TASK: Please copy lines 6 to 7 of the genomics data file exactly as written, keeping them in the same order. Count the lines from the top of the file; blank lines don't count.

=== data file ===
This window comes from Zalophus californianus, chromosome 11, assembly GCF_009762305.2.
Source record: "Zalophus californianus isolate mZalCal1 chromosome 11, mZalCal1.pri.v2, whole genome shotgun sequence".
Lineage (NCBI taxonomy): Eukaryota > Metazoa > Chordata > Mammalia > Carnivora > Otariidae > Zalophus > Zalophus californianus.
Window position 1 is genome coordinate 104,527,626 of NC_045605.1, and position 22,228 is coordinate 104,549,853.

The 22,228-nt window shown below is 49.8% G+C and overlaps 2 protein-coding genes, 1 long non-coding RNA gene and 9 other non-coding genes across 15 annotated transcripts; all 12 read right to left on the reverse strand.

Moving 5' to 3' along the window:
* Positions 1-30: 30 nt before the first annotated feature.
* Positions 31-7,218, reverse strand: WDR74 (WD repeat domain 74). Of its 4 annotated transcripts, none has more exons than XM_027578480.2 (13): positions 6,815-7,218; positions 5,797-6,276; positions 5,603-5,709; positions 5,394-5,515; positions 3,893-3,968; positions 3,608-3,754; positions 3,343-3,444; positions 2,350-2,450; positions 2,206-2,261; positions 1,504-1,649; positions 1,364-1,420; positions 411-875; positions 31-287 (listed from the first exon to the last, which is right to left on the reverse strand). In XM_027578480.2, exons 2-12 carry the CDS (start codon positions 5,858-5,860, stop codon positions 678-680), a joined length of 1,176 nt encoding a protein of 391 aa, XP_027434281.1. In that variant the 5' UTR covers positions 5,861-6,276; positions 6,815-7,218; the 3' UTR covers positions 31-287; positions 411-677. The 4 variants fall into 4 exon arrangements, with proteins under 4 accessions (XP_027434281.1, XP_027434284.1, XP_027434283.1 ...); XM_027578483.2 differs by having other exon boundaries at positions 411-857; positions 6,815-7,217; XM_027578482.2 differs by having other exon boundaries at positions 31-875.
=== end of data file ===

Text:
Moving 5' to 3' along the window:
* Positions 1-30: 30 nt before the first annotated feature.